Wednesday, November 7, 2012

What's A Crime Really Worth?

There was an interesting opinion piece over at Wired Magazine that looked at the economics of crime and punishment. The piece discusses a court ruling giving California two years to solve their overcrowding and asks the question; Are the massive costs of incarceration worth it?
Assigning a price to an assault or a burglary might sound preposterous. We like to pretend that justice exists on a philosophical and moral plane separate from dollars and cents. Yet money is integral to the criminal justice system. Think of the way fines are imposed and damage awards assessed for injuries and wrongful death. New research suggests that we can, and should, measure the dollar value of capital-V values—things like freedom and the fear of crime—and trade them against one another in a comprehensive cost-benefit analysis.
The new economic realities are changing a number of our assumptions about crime and criminal justice. Cash strapped police departments are now having to fine tune their operations to get the greatest effect with the least amount of resources. Inefficient ways of tackling crime problems are being phased out as departments are forced to do more with less.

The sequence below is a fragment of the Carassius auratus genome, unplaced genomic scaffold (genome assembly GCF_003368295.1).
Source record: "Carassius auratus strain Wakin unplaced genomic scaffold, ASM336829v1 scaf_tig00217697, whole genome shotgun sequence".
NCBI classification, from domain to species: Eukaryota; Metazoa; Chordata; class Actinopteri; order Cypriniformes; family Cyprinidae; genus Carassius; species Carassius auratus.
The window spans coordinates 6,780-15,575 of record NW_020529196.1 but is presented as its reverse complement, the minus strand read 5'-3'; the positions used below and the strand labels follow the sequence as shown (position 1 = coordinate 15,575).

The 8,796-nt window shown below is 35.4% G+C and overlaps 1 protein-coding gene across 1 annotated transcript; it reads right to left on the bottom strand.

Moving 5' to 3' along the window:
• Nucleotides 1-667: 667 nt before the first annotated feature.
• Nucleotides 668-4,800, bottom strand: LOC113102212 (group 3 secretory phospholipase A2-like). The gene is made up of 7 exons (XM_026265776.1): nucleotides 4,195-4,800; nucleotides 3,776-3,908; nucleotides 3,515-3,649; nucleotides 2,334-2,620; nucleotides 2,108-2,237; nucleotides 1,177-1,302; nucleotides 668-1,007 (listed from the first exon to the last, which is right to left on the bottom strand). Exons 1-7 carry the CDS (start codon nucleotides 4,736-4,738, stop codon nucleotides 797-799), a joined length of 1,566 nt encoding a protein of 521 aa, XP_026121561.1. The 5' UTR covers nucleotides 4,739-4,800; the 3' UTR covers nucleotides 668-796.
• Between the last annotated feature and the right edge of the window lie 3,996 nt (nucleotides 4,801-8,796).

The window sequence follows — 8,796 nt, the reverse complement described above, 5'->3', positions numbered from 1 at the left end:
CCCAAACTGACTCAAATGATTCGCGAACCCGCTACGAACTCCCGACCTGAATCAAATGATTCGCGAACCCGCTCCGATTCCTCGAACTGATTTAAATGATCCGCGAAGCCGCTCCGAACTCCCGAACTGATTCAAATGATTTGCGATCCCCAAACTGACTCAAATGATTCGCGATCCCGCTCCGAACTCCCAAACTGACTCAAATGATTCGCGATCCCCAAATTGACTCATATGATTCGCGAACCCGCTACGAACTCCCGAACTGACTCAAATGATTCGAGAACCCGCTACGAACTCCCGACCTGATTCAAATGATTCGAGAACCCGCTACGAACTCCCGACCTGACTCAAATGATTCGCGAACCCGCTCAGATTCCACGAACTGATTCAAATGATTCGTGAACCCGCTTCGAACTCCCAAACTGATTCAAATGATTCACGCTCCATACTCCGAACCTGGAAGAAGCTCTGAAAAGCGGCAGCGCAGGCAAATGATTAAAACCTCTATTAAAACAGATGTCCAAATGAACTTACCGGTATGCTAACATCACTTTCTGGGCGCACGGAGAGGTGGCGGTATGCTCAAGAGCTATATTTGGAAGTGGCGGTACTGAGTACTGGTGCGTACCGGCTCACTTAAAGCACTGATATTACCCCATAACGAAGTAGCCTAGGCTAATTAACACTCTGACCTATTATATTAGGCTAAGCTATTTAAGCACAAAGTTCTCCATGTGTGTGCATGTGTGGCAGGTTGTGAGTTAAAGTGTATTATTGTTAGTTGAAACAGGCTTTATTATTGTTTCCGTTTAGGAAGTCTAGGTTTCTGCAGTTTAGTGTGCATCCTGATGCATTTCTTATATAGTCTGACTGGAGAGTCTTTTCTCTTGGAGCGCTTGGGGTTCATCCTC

What do you think a crime is really worth?


  1. I think California corrections is a unique situation where things just got out of control. They are now in a position where they are no longer able to prioritize the most serious and violent offenders. In regard to policing, obviously every crime and every reaction to the crime has a cost. However, I think the emphasis has to be on effectiveness and efficiency and not on savings. A police department can only "save" actual dollars in a budget by cutting personnel. It may start with cutting overtime, but once that is done, actual big dollar savings can only come from layoffs. But an agency can be cost effective and efficient and there by even be more effective. That will not necessarily reduce the budget, but there will be more bang for the buck and lives are saved. Inefficiency in policing is dangerous to citizens and to officers and in there is the real cost to society.

  2. Debra, I may be biased but I think that crime analysis is of great worth to policing because we can help police agencies focus on areas where they get the most bang for their limited bucks. Thanks for the comment!


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